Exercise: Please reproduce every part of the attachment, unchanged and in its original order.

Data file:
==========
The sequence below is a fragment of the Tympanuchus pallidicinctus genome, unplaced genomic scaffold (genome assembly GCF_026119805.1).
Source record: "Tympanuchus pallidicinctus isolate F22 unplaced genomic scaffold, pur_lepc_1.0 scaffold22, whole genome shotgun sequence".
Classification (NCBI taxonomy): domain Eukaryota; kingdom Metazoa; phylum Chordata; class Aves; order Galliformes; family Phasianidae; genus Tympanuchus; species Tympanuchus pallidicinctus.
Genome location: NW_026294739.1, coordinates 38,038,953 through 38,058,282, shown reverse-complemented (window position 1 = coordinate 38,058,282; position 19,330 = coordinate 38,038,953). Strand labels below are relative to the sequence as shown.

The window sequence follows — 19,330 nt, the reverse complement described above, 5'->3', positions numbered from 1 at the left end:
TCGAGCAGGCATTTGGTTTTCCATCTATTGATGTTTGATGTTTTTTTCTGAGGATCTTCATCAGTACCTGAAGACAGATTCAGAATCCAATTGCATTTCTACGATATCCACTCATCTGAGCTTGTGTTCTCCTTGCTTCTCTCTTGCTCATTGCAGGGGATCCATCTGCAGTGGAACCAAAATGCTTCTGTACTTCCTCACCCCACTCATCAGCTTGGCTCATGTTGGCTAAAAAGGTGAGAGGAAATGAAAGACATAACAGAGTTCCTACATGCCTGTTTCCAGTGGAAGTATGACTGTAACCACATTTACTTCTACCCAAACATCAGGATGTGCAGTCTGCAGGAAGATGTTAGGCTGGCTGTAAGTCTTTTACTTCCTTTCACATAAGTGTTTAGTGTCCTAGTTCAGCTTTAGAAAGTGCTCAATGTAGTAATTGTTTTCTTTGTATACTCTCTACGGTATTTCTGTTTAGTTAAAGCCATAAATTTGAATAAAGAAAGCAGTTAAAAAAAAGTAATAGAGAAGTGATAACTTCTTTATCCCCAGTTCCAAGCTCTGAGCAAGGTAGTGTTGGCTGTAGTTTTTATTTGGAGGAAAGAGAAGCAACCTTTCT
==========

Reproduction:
The sequence below is a fragment of the Tympanuchus pallidicinctus genome, unplaced genomic scaffold (genome assembly GCF_026119805.1).
Source record: "Tympanuchus pallidicinctus isolate F22 unplaced genomic scaffold, pur_lepc_1.0 scaffold22, whole genome shotgun sequence".
Classification (NCBI taxonomy): domain Eukaryota; kingdom Metazoa; phylum Chordata; class Aves; order Galliformes; family Phasianidae; genus Tympanuchus; species Tympanuchus pallidicinctus.
Genome location: NW_026294739.1, coordinates 38,038,953 through 38,058,282, shown reverse-complemented (window position 1 = coordinate 38,058,282; position 19,330 = coordinate 38,038,953). Strand labels below are relative to the sequence as shown.

The window sequence follows — 19,330 nt, the reverse complement described above, 5'->3', positions numbered from 1 at the left end:
TCGAGCAGGCATTTGGTTTTCCATCTATTGATGTTTGATGTTTTTTTCTGAGGATCTTCATCAGTACCTGAAGACAGATTCAGAATCCAATTGCATTTCTACGATATCCACTCATCTGAGCTTGTGTTCTCCTTGCTTCTCTCTTGCTCATTGCAGGGGATCCATCTGCAGTGGAACCAAAATGCTTCTGTACTTCCTCACCCCACTCATCAGCTTGGCTCATGTTGGCTAAAAAGGTGAGAGGAAATGAAAGACATAACAGAGTTCCTACATGCCTGTTTCCAGTGGAAGTATGACTGTAACCACATTTACTTCTACCCAAACATCAGGATGTGCAGTCTGCAGGAAGATGTTAGGCTGGCTGTAAGTCTTTTACTTCCTTTCACATAAGTGTTTAGTGTCCTAGTTCAGCTTTAGAAAGTGCTCAATGTAGTAATTGTTTTCTTTGTATACTCTCTACGGTATTTCTGTTTAGTTAAAGCCATAAATTTGAATAAAGAAAGCAGTTAAAAAAAAGTAATAGAGAAGTGATAACTTCTTTATCCCCAGTTCCAAGCTCTGAGCAAGGTAGTGTTGGCTGTAGTTTTTATTTGGAGGAAAGAGAAGCAACCTTTCT